typography and elegant woodcuts. But visitors to the Grolier would be
forgiven for letting their eyes go straight to the famously excited
ithyphallic (to use the scholarly term) god Priapus standing at
attention, as it were. The book is displayed cracked open a modest
halfway to that page, directly across the room from a 1547 medical
encyclopedia open to a passage discussing the uses of cannabis.
“We wanted the show to have both sex and drugs,” Mr. Clemons explained.
of Aldus’s contributions to the art of printing are more subtle, like
that first italic typeface, which he created with the type cutter
Francesco Griffo, a shadowy fellow who broke with Aldus acrimoniously
and then slugged a man to death with an iron bar before reputedly
meeting his own demise at the end of a hangman’s rope. Italics, which
were intended to mimic the humanist handwriting of the day, first
appeared in a modest five words in a 1500 edition of the letters of St.
Catherine and soon spread to other Aldines, and beyond.
And then there was the roman typeface devised for a 1496 book by the humanist scholar Pietro Bembo — the inspiration for the modern font Bembo
, still treasured by book designers for its grace and readability.
book itself is almost frivolous,” Mr. Clemons said of the text, which
recounts a trip to Mount Etna. “But it launched that very modern
libelli portatiles also attracted less flattering imitations. Aldus,
who had secured special printing privileges from the Vatican, was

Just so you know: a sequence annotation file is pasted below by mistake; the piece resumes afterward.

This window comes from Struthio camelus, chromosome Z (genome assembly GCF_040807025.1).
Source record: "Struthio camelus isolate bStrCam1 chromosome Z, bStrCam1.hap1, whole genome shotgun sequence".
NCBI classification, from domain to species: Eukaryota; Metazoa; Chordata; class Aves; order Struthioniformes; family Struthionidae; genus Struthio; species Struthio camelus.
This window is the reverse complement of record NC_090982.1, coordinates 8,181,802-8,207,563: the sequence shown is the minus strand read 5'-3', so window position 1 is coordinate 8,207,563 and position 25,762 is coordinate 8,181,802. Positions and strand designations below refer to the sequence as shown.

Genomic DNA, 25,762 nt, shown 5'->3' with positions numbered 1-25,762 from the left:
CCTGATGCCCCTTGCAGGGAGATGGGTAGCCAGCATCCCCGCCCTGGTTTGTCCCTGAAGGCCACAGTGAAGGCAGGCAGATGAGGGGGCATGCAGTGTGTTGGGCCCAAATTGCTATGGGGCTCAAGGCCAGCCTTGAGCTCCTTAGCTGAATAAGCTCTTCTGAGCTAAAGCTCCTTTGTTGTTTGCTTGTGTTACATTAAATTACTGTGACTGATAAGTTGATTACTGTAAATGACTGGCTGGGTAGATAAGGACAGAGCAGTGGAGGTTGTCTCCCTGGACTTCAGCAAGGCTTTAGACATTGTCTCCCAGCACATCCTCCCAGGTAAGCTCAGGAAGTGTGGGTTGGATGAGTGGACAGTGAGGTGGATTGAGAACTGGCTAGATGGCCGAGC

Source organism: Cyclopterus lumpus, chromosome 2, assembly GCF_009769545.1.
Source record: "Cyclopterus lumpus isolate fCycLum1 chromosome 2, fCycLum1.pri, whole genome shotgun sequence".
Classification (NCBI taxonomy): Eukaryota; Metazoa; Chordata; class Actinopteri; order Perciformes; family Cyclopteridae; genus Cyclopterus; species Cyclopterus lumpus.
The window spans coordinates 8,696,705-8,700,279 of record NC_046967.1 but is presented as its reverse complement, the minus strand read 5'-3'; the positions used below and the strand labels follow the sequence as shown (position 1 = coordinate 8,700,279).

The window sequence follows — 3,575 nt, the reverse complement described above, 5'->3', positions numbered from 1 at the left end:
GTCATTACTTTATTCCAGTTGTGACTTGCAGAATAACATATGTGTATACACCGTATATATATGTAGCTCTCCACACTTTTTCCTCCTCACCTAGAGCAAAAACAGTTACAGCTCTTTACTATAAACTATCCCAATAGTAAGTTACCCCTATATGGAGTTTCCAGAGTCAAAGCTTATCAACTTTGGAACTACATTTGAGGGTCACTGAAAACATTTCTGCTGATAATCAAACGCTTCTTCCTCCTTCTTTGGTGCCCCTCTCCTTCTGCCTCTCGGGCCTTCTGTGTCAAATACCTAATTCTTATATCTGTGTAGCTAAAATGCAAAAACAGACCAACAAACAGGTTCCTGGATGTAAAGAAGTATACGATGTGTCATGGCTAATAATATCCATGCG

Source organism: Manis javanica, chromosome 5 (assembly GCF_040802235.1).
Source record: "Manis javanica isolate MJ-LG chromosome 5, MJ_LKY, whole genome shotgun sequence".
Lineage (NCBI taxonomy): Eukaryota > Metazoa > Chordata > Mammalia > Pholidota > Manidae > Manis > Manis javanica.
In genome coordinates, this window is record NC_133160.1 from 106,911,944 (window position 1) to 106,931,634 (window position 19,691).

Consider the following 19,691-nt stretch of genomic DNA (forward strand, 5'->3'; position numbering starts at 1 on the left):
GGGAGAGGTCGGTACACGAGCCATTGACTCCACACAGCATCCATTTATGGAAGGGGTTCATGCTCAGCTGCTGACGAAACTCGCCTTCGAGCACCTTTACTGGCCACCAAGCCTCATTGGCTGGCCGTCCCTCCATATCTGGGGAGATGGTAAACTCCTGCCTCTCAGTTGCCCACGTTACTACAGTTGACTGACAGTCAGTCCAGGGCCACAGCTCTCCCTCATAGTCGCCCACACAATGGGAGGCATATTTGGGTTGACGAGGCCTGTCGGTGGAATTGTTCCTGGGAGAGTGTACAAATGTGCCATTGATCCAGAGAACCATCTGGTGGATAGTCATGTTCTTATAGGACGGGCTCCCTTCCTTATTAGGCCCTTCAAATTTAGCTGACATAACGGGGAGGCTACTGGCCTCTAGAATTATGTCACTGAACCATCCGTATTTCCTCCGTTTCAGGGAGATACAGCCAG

plagued by counterfeiters, despite the warnings on his title pages that
those who made unauthorized copies would be excommunicated.
got so bad that in 1503 he printed a broadside warning consumers of the
telltale marks of fake Aldines, including specific textual errors,
low-quality paper with “a heavy odor” and typography that exuded, as he
put it, a sort of “Gallicitas,” or “Frenchiness.” (Many counterfeits
came from Lyon.)
“The counterfeiters just said, ‘Thank you very much,’ corrected their errors, and kept printing fakes,” Mr. Clemons said.
putting together the show, Mr. Clemons identified one previously
unknown counterfeit, a 1501 Virgil printed on vellum and held by
Princeton University. “It was immediately obvious,” Mr. Clemons said.
“It was Frenchy.”
died in 1515, and the press was taken over by his father-in-law and
then by his son Paulus. The center of printing had begun migrating
north, but the press continued to produce some important editions,
including the first printed Greek Bible, the Septuagint, in 1518, and
the official proceedings of the Council of Trent.
grandson, known as Aldus the Younger, took sole control in 1574, but
“the gene pool had run very shallow,” Mr. Fletcher said.
1579, Aldines carried a list of still-available titles printed in the
back. “You can almost imagine him looking over his shoulder at the
unsold books piling up,” Mr. Clemons said.
a last-ditch effort to save the press, Aldus the Younger accepted a
commission from Pope Sixtus V for a new Latin Bible, only to produce a
rush job so riddled with errors — about 4,900, Mr. Fletcher noted grimly
— that it was suppressed.
died, and the new pope said, ‘You’ve got to be kidding me,’ ” Mr.
Fletcher said. (The book, which includes carefully pasted-in printed
corrections, is now among the rarer Aldines.)
press closed for good in 1597. But Aldines, which survive in the tens
of thousands, have exerted an unflagging hold on collectors, from Jean
Grolier, the Renaissance bibliophile for whom the club is named, to the
two curators, whose personal loans make up the bulk of the show.
Clemons, a managing partner at the financial firm Brown Brothers
Harriman, bought the first of the roughly 1,000 Aldines in his
collection while an undergraduate classics major. “It may now finally be
worth what I paid,” he joked.
Fletcher, who acquired the first of his 125 Aldines when he was 16,
summed up their allure with what might be called Aldine understatement.
was a person with a strong aesthetic sense who was also able to work
with common sense,” he said. “This is an almost completely unknown
phenomenon, even today.”